​​Reginald c. Brown

Actor - Director - Educator


For me, theatre has always been about the telling of stories, and about making the imagined real.  I often relate the role of the theatre practitioner to that of the griot, sometimes referred to as the cultural guardian. Theatre is, also, a lot like church.  I was raised in a Baptist household and my most powerful church memories have the substance of gravelly voiced preachers enthusiastically entreating the “Holy Spirit” to come upon the church inhabitants.  I recall church organs bellowing beneath these gravelly voiced preachers, together, they urge congregations onward in the spirit of praise.  It is the “call” of the preacher and the "response" of the congregation that is evidence of a physical and metaphysical longing to traverse the limitations of this plane and touch something Higher.  The choir's angelic tones ring out and surround the environment in a celebration of love.  The participants, together with all of the components contained in this spiritual ritual, combine to make this communal experience transcendental.  Theatre has always possessed this same capacity.  Theatre is a communal space where our minds and spirits are lifted, and our shared experiences are examined and celebrated in an effort to bring us closer to one another while becoming attuned to the spirit of life. The works that I’m most interested in are works that say something about how we relate to one another, and that say those things that are relevant to the conciliation of our humanity.

In teaching Directing I stress the spirit of collaboration.   While teaching the concepts of composition, movement, rhythm and play analysis, I stress the importance of fostering an environment where all of the participants are actively engaged in the creative process.  I charge the student to endeavor to cultivate an ensemble of actors who are willing to take risks while thinking unconventionally, and I encourage them to make the most of what they have.  I provide guidance on auditioning, casting and working with the actor, while always striving to foster and encourage the development of the student director’s individual voice.  I want them to do works that speak to them, and I want them to surprise me with their unique possibilities. Hopefully, in this, they’ll even surprise themselves.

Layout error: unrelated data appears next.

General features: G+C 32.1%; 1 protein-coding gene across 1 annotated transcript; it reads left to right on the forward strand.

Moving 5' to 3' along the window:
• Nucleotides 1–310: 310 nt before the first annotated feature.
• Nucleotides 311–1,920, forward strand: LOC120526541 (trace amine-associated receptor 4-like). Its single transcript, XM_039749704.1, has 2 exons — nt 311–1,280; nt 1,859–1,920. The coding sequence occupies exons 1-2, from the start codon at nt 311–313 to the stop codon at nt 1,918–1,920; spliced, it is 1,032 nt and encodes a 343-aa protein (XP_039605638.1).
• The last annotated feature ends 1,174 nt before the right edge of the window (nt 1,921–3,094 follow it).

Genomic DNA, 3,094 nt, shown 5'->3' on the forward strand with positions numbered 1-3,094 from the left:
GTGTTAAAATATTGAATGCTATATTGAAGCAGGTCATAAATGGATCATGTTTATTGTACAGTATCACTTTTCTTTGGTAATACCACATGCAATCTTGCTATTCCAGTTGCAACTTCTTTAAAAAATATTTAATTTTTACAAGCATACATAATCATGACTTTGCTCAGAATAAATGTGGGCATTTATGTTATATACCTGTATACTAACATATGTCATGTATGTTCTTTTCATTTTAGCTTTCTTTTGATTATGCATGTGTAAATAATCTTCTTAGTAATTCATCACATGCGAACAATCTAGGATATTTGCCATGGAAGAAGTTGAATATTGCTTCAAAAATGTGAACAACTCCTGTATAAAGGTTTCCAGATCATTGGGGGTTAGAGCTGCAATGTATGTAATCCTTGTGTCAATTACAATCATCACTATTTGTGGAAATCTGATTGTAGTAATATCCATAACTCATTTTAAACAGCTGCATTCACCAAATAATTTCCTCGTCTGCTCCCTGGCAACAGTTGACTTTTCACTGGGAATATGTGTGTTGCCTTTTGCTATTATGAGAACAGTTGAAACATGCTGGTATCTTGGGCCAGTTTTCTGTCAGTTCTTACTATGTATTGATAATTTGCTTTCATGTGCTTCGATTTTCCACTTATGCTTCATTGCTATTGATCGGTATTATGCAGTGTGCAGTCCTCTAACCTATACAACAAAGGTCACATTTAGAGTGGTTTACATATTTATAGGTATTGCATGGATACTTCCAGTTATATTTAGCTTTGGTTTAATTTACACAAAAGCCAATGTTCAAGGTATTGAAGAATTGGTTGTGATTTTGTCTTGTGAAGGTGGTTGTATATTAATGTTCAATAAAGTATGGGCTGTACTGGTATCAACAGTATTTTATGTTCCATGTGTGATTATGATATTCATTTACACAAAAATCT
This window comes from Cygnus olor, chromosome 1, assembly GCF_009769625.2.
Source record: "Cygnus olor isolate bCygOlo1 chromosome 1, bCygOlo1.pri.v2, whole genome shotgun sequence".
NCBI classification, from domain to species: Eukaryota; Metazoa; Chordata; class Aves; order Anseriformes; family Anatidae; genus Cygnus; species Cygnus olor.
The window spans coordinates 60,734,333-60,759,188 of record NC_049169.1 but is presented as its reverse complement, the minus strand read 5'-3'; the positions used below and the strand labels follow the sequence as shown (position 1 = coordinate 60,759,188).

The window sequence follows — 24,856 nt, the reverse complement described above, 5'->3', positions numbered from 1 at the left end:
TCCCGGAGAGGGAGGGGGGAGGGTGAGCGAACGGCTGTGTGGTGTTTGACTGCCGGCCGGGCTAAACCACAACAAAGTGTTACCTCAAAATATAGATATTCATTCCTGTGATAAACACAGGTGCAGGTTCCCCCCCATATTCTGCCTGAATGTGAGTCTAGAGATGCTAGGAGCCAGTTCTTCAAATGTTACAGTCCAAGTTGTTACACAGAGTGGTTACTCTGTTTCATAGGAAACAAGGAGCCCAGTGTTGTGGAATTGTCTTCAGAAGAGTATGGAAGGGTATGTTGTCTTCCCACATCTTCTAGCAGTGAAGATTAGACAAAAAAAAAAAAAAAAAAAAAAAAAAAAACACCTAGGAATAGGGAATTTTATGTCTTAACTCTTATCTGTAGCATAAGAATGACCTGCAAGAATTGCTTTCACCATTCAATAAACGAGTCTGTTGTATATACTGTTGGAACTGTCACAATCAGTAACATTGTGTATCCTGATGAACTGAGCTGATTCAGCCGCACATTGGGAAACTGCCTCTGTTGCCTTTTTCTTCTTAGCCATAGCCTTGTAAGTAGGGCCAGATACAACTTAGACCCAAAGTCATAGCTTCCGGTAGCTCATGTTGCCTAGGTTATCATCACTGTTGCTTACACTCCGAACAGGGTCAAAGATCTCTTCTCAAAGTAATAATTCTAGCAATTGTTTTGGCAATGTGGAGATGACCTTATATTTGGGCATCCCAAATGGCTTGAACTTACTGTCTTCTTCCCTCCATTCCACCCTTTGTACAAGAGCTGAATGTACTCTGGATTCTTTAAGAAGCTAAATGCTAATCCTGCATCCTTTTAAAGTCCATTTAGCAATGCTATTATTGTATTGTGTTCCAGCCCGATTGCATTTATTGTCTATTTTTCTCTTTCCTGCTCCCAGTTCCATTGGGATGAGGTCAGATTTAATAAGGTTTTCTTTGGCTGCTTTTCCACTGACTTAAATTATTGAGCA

As an actor, my training is in the Stanislavski system, but, with time and exposure, my technique has evolved with the breadth of my experiences.  Above all, I’m aware that as an actor I’m only as available to the work at hand as I am available in that practice of being a human being.  I’m aware that my empathy for character interpretation is only limited by the empathy that I neglect to have for my fellows.   And, I’m aware of the indisputable necessity for discipline and commitment to the craft and profession.    In teaching, these are my pronouncements. I stress the necessity for a complete sensory engagement of voice, body and spirit to the end of representing fully realized 3-dimensional characters.  I ascribe to the laboratory notion, in that, within our studio I encourage and guide the student to explore to the outer limits of their imaginations and to consider their possibilities outside of type, thus increasing the actor’s versatility.

I encourage the student to make strong objective choices, while vying, as well, to play equally strong actions, while also examining play and character analysis and the craft of script scoring.  Additionally, I support the student’s ability to be spontaneous, and emphasize the importance of listening, playing the moment, action and reaction, and the usage of imagination and space, and awareness of physical presence.  The student learns how to give and take focus, as well as develop an understanding of text as a music by being aware of, subtext, and the playing of vocal highs and lows, beats, cadence and rhythms, etc., in the hopes of creating nuance, color and texture.

The theatre teacher has a difficult task, in that there is always a great temptation to grade based on product rather than process.   The focus of my instruction is not to discover the gifted and weed out less talented students.  I strive to cultivate an environment in which the committed and hardworking student has the opportunity to free those talents that are uniquely their own and grade based on these factors.  I encourage students to compete against their own limitations, to push themselves by taking risks, to not shy away from personal analysis, and to develop their capacity for empathy.